Three people in the UK have tested positive for Lassa fever – including a newborn infant, who has unfortunately died as a result. Hundreds of close-contact healthcare workers are now in isolation as a precaution. This is the first time since 2009 that cases of the virus have been reported in the UK.
The patients are said to have contracted the virus in west Africa, where there has been a wave of infections reported in Nigeria. Many people are understandably concerned about this virus, especially given no vaccines exist against it and there are limited antiviral medicines to treat the infection it causes. But in the UK, given the small number of people that have been affected, the threat to the wider community is low.
Despite the recent news coverage, we’ve actually known about Lassa fever for over 50 years – though it’s likely been around much longer. The Lassa fever virus (which causes Lassa fever disease) was first discovered in 1969 during an outbreak in Nigeria. It was named after the town Lassa in the north east near Cameroon, where the outbreak first began.
Lassa fever is what is called a “viral haemorrhagic fever”, similar to Ebola. But while it can cause problems with how you control the movement of fluids through your body (meaning fluid may sometimes leak out of the blood vessels), this rarely happens. Thankfully, around 80% of people don’t get very sick when they contract Lassa fever, and usually only experience flu-like symptoms, such as a headache, sore throat and fever.
But in around 20% of patients, severe illness can happen. This can affect the body’s organs, including the liver, brain, gut and lungs. If you manage to survive this severe form of the disease, it’s highly likely you may experience long term disability – such as hearing loss.
For around 1%-3% of cases, Lassa fever is fatal. Unfortunately, we don’t yet understand why some people get severe disease and no clear risk factors are established.
Lassa fever causes an estimated 5,000 deaths a year, and up to 300,000 infections throughout west Africa, where the disease in endemic.
Lassa fever is a zoonotic virus, meaning it comes from animals. It’s naturally found in a type of common wild mouse-like mammal called a multimammate rat that can live in close contact with humans. While the virus doesn’t usually cause illness in these rats, it can be excreted in their urine and saliva.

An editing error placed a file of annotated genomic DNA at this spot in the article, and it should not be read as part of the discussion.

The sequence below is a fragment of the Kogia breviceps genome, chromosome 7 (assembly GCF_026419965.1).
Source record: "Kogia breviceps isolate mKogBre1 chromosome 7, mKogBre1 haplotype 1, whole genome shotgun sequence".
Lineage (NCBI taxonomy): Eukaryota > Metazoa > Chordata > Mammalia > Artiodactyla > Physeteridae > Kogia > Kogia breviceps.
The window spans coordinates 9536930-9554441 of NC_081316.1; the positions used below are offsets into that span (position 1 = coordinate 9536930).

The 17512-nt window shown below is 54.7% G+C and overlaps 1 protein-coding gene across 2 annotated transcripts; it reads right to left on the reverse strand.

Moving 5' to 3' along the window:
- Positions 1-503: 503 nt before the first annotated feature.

After coming in contact with affected urine or saliva, a person can be exposed to the virus if they touch their eyes, mouth or any scratches they may have. You can also inhale it through contaminated dust particles. Infection is most common during the west African dry season, between December and April.
Given its relatively long incubation period of one to two weeks, Lassa can easily hitch a ride in people across the world from its home in west Africa. But once a person has been exposed, they typically don’t pass it along to other people.
However, it has sometimes been known to spread when people are in close contract, especially if they’re exposed to contaminated fluids. While such contact between carers and contaminated fluid from patients is uncommon, great care is still taken in treating patients sick with the disease. You’re most likely to spread Lassa if you become severely ill from it.
Given how dangerous Lassa fever disease is, work with the virus must be carried out at the highest level of biological safety. Only a handful of labs are capable of working with Lassa fever virus, which may be why so few antiviral drugs have been developed. No vaccine has currently been developed for Lassa Virus, and so health authorities have named it a priority disease for researchers developing ways to combat infection.
Lassa virus already causes considerable burden across Africa. We should expect to see more cases of Lassa outside the area as international travel takes off after the pandemic. However, with the right precautions, it’s unlikely major outbreaks will take place outside of endemic areas. This is because people outside of these regions have little contact with the infected animals.
The UK patients who contracted the virus will be cared for until they recover. Close contacts will continue to be closely monitored and tested for infection. If further positives are detected, they too will be isolated and contacts quarantined – similar to what occurs with COVID. But it’s unlikely that there’s much of a cause for concern for the wider public, except for those who may travel to the affected countries.
Connor Bamford receives funding from Wellcome-Trust, UKRI and BMA Foundation.